The idea of a plastic utensil may bring to mind the flimsy white sporks found at places like Taco Bell, but the humangear GoBites Uno couldn't be further from its chintzy fast-food cousins. This on-the-go utensil consists of thick, durable nylon that the makers are so confident in they back it with a lifetime warranty. This competitor threw a surprising twist into the competition with a strength that even surpassed a few of the metal designs. If you're interested in a metal version, check out the Snow Peak Titanium. Despite the drawbacks of the double-ended design, leading to messy hands and being awkward to hold, the GoBites Uno is reasonably comfortable to use, easy to keep clean, and comes with an exceptionally low price tag. Its above average performance combined with a cost less than a third of the higher scoring products landed it our Best Buy Award.
humangear GoBites Uno ReviewPrice: $3 List | $2.95 at REI Pros: Durable plastic, excellent value
Cons: Uncomfortable to hold, not very sanitary
Bottom line: This durable plastic utensil performed well across the board and boasts an inexpensive price tag, earning it our Best Buy Award.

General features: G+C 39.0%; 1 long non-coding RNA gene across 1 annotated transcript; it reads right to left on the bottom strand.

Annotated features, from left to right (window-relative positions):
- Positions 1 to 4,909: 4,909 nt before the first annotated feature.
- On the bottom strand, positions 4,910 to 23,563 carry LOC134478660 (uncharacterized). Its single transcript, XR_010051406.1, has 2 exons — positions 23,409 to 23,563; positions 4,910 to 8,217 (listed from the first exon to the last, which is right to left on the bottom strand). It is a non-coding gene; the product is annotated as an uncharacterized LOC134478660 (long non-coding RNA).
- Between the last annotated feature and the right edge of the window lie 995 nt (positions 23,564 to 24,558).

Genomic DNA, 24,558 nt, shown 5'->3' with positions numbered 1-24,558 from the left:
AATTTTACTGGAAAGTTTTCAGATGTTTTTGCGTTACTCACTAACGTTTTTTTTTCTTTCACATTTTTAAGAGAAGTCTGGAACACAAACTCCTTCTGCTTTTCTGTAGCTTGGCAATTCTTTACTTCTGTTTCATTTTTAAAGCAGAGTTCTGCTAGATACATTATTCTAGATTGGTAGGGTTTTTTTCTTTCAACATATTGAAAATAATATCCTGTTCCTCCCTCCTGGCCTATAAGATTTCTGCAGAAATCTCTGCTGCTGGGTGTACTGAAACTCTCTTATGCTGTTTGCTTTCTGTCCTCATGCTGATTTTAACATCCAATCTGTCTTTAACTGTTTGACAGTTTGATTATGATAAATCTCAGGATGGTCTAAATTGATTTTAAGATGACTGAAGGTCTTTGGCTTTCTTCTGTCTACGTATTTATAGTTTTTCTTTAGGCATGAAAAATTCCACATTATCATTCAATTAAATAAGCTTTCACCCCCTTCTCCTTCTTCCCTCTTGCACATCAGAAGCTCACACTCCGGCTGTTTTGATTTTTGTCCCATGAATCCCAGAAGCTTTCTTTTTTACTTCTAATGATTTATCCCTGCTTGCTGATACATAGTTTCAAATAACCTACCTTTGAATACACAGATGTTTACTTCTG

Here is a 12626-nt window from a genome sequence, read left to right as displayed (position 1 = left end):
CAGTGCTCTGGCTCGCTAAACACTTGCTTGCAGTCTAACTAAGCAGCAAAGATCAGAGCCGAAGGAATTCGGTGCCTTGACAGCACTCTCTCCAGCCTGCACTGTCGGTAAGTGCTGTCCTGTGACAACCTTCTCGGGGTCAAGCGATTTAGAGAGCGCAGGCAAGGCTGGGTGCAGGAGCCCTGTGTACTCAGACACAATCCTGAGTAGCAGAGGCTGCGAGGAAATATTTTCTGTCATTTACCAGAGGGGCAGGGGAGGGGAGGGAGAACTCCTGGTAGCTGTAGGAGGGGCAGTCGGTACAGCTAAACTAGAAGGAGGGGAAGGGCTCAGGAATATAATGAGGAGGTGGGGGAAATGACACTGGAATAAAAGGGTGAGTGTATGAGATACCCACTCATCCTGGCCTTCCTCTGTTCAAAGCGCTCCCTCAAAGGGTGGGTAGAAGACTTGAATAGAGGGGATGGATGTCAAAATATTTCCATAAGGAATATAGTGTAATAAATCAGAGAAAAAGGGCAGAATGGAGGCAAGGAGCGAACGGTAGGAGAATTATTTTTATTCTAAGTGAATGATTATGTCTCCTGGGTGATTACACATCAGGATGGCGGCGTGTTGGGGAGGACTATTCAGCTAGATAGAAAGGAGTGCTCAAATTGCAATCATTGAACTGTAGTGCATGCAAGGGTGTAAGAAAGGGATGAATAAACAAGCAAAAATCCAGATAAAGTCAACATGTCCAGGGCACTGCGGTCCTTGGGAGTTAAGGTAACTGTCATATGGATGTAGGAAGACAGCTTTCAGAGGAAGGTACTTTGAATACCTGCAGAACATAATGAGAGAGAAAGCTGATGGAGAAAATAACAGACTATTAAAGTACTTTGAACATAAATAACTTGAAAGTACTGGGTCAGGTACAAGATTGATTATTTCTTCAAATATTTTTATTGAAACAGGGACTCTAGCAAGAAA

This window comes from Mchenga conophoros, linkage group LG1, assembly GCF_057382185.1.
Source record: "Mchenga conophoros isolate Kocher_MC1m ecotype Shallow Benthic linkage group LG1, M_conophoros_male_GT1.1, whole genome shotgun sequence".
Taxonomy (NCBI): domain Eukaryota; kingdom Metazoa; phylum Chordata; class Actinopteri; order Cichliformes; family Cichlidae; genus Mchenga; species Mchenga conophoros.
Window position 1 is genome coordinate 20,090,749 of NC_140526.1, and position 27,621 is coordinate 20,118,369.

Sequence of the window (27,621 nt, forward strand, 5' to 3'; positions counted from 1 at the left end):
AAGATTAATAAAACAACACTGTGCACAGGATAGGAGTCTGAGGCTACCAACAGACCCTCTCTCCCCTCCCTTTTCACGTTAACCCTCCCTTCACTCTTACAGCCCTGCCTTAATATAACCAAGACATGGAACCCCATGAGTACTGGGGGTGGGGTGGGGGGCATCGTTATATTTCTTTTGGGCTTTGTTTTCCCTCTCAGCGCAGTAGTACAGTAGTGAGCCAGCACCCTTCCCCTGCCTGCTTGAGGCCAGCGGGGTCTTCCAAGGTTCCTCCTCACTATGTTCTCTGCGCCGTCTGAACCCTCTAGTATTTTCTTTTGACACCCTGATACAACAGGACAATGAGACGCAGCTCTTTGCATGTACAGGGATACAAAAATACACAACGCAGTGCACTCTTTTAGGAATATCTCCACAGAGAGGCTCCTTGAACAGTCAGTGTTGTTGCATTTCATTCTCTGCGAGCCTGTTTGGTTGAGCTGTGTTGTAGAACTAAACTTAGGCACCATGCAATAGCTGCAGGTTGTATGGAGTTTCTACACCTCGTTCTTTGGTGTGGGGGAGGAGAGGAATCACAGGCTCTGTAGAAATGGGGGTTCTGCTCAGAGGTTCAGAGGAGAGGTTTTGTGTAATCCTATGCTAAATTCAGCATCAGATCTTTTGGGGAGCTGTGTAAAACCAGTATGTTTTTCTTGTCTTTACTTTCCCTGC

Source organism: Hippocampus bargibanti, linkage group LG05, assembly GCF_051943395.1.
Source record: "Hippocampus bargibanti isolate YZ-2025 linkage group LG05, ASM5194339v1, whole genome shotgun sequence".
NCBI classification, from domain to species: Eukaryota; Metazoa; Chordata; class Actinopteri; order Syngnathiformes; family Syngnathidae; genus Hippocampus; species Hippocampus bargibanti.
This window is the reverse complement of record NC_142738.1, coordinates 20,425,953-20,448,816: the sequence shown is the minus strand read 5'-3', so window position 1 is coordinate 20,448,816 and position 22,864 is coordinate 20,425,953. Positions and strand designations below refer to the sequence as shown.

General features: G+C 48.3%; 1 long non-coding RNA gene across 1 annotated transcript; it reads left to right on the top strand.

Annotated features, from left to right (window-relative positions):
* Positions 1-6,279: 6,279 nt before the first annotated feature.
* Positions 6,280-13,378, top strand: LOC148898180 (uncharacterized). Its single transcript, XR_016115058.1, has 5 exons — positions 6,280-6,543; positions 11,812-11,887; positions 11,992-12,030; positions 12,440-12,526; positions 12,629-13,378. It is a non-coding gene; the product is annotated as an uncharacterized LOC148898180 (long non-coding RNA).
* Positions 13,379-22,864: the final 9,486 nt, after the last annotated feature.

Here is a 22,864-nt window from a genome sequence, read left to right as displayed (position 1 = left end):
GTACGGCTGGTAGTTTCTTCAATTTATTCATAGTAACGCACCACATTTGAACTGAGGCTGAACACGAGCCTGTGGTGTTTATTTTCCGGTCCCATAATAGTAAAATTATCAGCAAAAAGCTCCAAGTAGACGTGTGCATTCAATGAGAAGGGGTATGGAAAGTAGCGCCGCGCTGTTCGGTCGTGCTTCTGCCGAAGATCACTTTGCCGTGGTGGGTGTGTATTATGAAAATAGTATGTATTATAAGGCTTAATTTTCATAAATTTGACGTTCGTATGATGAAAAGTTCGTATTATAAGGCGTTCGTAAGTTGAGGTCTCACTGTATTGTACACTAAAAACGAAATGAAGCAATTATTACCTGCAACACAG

Measured weight (oz): 0.53 oz
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Our Analysis and Test Results
Among the models we tested, the humangear GoBites Uno is truly unique in its delivery of a sturdy design made of plastic. With a standard length of 6.5-inches and weighing in at 0.53oz, it is mid-range in weight amongst its peers. Backed by a lifetime guarantee and a solid performance in our durability testing, this product proves its value is beyond its $3 price-tag. When it comes to comfort, however, you won't be quick to forget you are eating with a piece of unconventional cutlery. With a fork on one end and a spoon on the other, we aren't quite sure if this constitutes a true spork, but it certainly gets the job done when transporting food from plate to palate.
While we tested the standard Magenta option, it also comes in Black, Dark Gray, Light Gray, Light Green, Medium Green, Mint, Light Blue, Dark Blue, Yellow, Pink, Orange, and Red. If you want to get fancy, special order it with personalized text printed on the back.
While still operating above average, this model struggles a bit in this category. The main drawback is its double-ended design. With a spoon on one end and a fork on the other, you lose some of the versatility of the standard combination design. You are forced to pick either a spoon or a fork to eat with or face messy hands when you flip the utensil around mid-meal.
Getting a little food on your hands may not seem like too big of a deal but don't forget to consider the opposite. Sanitation in the backcountry is a challenge. Nature's restroom comes with a beautiful view, but it doesn't provide warm running water and soap. With that in mind, grabbing one end of this product with your dirty hands and then flipping it around to eat food takes some of the yum out of your meal.